• BB: Your life sounds idyllic to us, wretched taste in music notwithstanding! Tell us about living and working in the Philippines.

AM: Well, how long have you got? What a country! Manila is a city with its problems, like all big cities, but beyond Manila it's paradise. If you like surfing and diving - which I don't - you'll be in heaven. White beaches, fish barbeques, translucent seas… that's the tourist side. The real joy of the Philippines is a culture of hospitality that is humbling. Wherever you go, people seek to avoid conflict. As a tourist, I am treated as a guest. Teased, of course - the humour is infectious, delightful. I love it there.

  • BB: What would be your Desert Island children's book?

AM: I think Brett Easton Ellis' American Psycho is very good, but it is not really a children's book as it deals largely with sadistic killing and mutilation - so if I can't have that, if the Desert Island police take it away from me as I'm washed up on the beach… Anthony Buckeridge's Jennings Goes to School? But that’s a bit short. Marianne Dreams is crazed and surreal, about the girl who dreams what she draws - but I've read that so often. I think I will have Winnie the Pooh and I know that’s a bit "young", but there's more good comedy and wisdom and risks and emotion than in many an older book. When Christopher Robin tries to say goodbye to Pooh in the enchanted place, because he's off to school, and he can't find the words - and Pooh doesn't really get it. I still weep every time. And Rabbit, the racist, trying to ethnically cleanse the forest of kangaroos! It's deep stuff. And Eeyore, who apparently inspired Leonard Cohen.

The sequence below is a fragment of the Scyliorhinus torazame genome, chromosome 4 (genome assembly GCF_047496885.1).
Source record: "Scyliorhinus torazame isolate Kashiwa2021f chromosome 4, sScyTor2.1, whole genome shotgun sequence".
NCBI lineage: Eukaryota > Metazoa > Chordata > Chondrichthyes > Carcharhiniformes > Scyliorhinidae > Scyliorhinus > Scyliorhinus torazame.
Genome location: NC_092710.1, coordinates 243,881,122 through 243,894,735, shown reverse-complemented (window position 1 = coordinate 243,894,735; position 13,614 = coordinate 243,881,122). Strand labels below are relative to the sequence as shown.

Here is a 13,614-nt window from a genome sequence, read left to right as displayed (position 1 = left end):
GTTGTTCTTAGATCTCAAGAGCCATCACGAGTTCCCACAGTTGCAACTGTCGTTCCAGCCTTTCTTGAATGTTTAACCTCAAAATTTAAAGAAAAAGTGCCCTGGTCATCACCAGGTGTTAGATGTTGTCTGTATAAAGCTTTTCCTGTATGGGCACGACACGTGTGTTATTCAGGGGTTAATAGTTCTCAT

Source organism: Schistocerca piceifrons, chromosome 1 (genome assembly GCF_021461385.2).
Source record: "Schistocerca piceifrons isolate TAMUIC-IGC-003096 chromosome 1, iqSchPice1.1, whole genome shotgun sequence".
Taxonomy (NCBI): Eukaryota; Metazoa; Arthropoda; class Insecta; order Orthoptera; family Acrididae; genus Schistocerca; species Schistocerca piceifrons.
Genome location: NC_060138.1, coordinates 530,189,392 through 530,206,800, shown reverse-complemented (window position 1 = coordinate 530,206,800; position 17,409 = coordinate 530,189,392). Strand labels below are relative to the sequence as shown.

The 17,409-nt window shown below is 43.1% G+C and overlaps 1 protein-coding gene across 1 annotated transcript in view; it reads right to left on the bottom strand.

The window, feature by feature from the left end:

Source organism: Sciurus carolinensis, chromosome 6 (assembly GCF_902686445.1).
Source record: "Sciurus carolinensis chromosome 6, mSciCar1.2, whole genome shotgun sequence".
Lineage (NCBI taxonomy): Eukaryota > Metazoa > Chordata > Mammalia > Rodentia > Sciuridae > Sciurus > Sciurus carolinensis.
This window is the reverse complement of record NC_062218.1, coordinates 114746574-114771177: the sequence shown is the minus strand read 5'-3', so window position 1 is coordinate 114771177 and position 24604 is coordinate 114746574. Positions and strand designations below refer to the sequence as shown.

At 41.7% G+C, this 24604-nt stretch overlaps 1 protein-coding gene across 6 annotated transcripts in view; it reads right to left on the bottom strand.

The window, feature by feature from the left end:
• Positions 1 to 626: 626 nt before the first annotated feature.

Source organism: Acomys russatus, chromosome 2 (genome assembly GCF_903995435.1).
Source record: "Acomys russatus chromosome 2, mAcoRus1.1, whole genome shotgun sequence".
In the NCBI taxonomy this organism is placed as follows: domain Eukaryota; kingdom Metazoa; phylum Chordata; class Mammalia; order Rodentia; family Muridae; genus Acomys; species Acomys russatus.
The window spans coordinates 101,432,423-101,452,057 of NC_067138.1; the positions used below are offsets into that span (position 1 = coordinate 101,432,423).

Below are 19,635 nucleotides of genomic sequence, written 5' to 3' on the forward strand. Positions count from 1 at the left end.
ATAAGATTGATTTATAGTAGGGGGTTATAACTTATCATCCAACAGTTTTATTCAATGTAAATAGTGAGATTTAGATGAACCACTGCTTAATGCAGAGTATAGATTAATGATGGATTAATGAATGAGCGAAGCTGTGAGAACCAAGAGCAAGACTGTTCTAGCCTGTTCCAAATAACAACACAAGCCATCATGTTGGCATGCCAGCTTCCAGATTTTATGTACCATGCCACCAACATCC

And can I take Lord of the Rings as well? - just as a fire-lighter?

  • BB: You can take them all! In particular Marianne Dreams, which we love. What's next for Andy Mulligan?

AM: I have just had a brilliant idea for a book. I've got to edit Return to Ribblestrop. And then I've got to finish a radio play about a man who wants to kill his neighbour's dog because it's ruining his concentration. And then I get a nice long run of time, and I'm going to find a room without a view, and…you wait! It's going to be such a laugh.

  • BB: Oh fantastic! We can't wait at all, so you'd better hurry up! Thanks so much for talking to us, Andy. And thanks for writing Trash!